Computing giant IBM is dreaming of a world whereby cars don't just drive by themselves, but are also used as silent guardians to watch out for problems and help out during emergencies.

You're probably familiar with the concept of autonomous cars, whereby one day, cars on the road will be internet-enabled to communicate with other cars on the roads and the internet to keep humans safe and avoid accidents.

To do this, automobiles will have to come with smart embedded computers as well as an array of sensors such as cameras or tools for detecting bad weather conditions. So if the car is loaded up with that many sensors, surely you could use it for something else besides driving?

This is what researchers at IBM Research are trying to achieve. They see parked cars as a valuable resource that is currently being wasted, and instead want to use parked cars to provide a number of new services.

"All of a sudden there's huge disruption in automobiles. The car won't just be transportation, it will also be enabling delivery of services. What is new is that we're articulating the point that when cars are parked they can be monetised," Robert Shorten, a professor of Control Engineering and Decision Science at University College Dublin who also works with IBM Research told IBTimes UK.

"A big advantage of the car when it's not moving is that you know exactly where it is, unlike when it's moving. With GPS, you know roughly where it is, but not exactly."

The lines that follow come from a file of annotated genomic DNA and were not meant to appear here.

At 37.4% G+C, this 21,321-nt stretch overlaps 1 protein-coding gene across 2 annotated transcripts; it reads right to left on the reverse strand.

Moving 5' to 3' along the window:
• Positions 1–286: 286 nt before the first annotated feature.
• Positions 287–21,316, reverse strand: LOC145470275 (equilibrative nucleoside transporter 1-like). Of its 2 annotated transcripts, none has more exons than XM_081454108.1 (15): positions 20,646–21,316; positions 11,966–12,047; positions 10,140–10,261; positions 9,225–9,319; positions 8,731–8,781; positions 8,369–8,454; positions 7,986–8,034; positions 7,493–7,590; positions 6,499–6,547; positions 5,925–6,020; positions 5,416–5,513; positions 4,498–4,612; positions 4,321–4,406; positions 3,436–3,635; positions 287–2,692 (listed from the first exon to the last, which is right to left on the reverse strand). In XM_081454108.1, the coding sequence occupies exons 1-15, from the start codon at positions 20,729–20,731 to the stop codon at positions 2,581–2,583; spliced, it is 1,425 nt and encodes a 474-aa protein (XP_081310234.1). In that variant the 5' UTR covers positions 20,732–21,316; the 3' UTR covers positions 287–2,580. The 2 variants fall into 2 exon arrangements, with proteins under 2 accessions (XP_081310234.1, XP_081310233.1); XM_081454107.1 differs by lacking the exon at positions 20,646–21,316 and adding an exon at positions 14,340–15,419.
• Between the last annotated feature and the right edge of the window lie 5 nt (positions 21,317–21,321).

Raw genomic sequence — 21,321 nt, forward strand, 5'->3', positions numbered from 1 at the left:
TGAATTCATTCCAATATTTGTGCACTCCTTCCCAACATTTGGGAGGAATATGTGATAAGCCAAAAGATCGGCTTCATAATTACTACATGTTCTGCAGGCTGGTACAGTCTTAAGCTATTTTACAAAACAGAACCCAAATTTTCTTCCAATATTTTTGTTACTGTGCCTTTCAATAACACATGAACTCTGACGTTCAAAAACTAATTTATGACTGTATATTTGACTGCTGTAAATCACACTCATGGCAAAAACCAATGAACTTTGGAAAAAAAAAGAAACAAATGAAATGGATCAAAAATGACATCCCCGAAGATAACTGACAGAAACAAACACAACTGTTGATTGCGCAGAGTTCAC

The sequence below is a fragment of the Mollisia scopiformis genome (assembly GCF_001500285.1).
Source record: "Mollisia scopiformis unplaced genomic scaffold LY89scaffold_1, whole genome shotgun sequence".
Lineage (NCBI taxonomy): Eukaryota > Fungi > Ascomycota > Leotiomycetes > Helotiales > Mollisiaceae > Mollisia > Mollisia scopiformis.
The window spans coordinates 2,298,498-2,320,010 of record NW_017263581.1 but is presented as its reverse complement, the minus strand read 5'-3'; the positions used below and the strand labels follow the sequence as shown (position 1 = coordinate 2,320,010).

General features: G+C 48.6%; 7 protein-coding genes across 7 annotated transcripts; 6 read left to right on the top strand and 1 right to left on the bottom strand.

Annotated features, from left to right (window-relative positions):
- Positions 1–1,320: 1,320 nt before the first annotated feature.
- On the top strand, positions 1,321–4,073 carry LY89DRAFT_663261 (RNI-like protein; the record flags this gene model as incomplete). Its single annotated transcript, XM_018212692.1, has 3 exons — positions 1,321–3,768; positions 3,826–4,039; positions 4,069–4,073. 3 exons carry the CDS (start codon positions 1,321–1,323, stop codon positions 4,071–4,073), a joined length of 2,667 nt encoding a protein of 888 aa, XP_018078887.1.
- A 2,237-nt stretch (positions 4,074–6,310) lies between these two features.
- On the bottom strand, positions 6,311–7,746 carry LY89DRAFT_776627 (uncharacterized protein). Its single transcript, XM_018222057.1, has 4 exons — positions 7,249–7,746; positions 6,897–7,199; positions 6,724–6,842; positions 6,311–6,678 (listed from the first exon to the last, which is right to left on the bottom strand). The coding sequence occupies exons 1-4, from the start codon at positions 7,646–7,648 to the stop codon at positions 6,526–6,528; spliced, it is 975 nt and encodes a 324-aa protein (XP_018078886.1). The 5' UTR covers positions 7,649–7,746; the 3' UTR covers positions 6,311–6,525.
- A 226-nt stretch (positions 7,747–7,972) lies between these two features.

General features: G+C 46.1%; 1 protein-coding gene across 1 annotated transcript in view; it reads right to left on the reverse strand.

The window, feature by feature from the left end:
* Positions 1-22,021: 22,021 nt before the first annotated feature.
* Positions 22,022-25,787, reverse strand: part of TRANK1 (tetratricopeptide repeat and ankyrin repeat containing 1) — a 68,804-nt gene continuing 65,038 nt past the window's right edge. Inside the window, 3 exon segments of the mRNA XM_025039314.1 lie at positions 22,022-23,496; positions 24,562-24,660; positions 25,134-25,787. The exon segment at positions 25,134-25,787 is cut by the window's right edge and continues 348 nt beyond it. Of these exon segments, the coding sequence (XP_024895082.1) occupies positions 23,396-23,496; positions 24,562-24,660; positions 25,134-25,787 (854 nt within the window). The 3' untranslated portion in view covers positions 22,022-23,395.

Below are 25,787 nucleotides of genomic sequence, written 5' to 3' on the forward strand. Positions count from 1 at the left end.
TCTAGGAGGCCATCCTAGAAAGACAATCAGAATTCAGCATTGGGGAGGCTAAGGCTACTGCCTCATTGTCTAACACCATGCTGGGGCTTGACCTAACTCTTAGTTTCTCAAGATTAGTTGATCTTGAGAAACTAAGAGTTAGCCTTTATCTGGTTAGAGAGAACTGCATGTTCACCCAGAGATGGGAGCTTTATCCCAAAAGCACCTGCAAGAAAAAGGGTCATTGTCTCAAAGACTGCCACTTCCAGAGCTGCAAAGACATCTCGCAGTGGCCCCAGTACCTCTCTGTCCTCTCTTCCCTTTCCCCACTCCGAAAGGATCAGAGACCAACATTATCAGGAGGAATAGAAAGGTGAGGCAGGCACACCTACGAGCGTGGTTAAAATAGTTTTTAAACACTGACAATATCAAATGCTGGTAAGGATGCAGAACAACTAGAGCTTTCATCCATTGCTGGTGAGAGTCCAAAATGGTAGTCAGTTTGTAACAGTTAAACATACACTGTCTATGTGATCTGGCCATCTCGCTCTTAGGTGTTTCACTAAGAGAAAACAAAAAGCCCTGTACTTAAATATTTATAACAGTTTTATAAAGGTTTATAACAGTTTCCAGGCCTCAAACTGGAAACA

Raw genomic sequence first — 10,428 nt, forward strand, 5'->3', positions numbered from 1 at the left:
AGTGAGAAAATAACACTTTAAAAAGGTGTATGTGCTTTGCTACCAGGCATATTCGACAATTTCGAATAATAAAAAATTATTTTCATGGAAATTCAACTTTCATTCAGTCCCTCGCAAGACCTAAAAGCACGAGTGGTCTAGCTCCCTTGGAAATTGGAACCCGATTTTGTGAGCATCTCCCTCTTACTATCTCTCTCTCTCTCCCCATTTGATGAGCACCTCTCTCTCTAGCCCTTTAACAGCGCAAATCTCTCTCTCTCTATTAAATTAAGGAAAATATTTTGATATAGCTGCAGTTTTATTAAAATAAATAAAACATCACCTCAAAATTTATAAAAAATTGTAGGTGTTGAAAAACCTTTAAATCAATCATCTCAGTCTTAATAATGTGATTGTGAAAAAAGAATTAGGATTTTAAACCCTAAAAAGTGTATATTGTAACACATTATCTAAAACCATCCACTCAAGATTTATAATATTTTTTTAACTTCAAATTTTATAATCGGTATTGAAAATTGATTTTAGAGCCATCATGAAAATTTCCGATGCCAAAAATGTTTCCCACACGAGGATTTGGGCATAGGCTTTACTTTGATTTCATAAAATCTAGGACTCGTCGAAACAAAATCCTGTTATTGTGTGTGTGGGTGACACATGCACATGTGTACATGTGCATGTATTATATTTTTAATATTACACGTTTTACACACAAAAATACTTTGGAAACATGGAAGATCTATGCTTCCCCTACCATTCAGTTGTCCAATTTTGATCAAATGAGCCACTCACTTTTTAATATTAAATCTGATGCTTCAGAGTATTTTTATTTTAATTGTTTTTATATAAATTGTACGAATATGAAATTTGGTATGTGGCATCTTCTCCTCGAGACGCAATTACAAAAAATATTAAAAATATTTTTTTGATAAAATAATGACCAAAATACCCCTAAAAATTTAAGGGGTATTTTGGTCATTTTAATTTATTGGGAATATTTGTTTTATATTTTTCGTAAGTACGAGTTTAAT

A network to help locate things quickly

IBM envisions parked cars watching over us
How would you feel about having a network of parked cars watching out for you? IBM Research

The idea is to have a network of connected cars within a city that can be used in times of emergency, such as to locate a missing child. The police could turn on the cameras of the parked cars in the area near where the child was last seen and view what the car can see on the particular road it happens to be parked on.

Or the cars could be fitted with RFID scanners. When a cat goes missing and the owners raises an alert, the RFID scanners could be activated, and if the pet goes past wearing a collar fitted with an RFID tag, the car's scanner will know and alert the operators of the network.

This same technology could also be used to detect gas leaks, by getting all the cars in the area to switch on their gas detectors at the same time, and because they are parked, when a car does detect the gas, the city would know exactly where the leak has occurred.

Your car could record potential burglars
Your car could be used to extend your existing home security system by recording burglaries and detecting intruders IBM Research

The researchers even envision parked cars being used as "anchors", so if drones are deployed ahead of the first responders to attend to a fire or natural disasters, the cars could communicate with the drones to direct them to the location they need to get to.

You don't have to be part of the network – citizens can choose to allow the city to use the instruments in your car to collect data in exchange for an incentive such as free parking. Your parked car could even be used to augment your existing home security system.

"If someone rings the doorbell, the car could immediately switch on the cameras and start recording the scene. Or if a house alarm goes off, the camera in your car could be switched on to try to track burglars. You could also use the motion detector on the car to detect people in the driveway," explained Shorten.

In theory, the concept sounds like it could do a lot of good, but will the general public agree to first responders, the police and city operators being able to look up any road they like in an instant? There could be regulatory hurdles ahead before such a solution can be deployed.